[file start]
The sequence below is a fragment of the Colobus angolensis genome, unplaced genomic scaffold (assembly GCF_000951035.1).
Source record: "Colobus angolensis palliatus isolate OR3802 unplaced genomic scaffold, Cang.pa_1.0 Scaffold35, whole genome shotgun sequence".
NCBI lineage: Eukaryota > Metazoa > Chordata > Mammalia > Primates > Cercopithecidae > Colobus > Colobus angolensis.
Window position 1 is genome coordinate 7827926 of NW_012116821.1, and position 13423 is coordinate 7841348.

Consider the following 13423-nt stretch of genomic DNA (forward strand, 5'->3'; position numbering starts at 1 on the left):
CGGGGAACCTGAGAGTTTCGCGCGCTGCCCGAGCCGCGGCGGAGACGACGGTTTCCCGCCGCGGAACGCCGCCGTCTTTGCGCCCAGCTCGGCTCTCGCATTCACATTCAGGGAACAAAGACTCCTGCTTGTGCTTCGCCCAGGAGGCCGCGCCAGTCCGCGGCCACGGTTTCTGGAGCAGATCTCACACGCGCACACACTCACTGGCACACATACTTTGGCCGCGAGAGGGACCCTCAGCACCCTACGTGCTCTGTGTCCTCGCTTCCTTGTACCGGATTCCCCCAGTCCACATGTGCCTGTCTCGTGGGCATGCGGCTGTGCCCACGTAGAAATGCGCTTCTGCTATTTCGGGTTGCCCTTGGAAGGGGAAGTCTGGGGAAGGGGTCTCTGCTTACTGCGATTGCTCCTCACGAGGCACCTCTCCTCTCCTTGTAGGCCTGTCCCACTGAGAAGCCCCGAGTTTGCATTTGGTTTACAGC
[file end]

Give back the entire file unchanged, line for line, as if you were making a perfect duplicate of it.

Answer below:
The sequence below is a fragment of the Colobus angolensis genome, unplaced genomic scaffold (assembly GCF_000951035.1).
Source record: "Colobus angolensis palliatus isolate OR3802 unplaced genomic scaffold, Cang.pa_1.0 Scaffold35, whole genome shotgun sequence".
NCBI lineage: Eukaryota > Metazoa > Chordata > Mammalia > Primates > Cercopithecidae > Colobus > Colobus angolensis.
Window position 1 is genome coordinate 7827926 of NW_012116821.1, and position 13423 is coordinate 7841348.

Consider the following 13423-nt stretch of genomic DNA (forward strand, 5'->3'; position numbering starts at 1 on the left):
CGGGGAACCTGAGAGTTTCGCGCGCTGCCCGAGCCGCGGCGGAGACGACGGTTTCCCGCCGCGGAACGCCGCCGTCTTTGCGCCCAGCTCGGCTCTCGCATTCACATTCAGGGAACAAAGACTCCTGCTTGTGCTTCGCCCAGGAGGCCGCGCCAGTCCGCGGCCACGGTTTCTGGAGCAGATCTCACACGCGCACACACTCACTGGCACACATACTTTGGCCGCGAGAGGGACCCTCAGCACCCTACGTGCTCTGTGTCCTCGCTTCCTTGTACCGGATTCCCCCAGTCCACATGTGCCTGTCTCGTGGGCATGCGGCTGTGCCCACGTAGAAATGCGCTTCTGCTATTTCGGGTTGCCCTTGGAAGGGGAAGTCTGGGGAAGGGGTCTCTGCTTACTGCGATTGCTCCTCACGAGGCACCTCTCCTCTCCTTGTAGGCCTGTCCCACTGAGAAGCCCCGAGTTTGCATTTGGTTTACAGC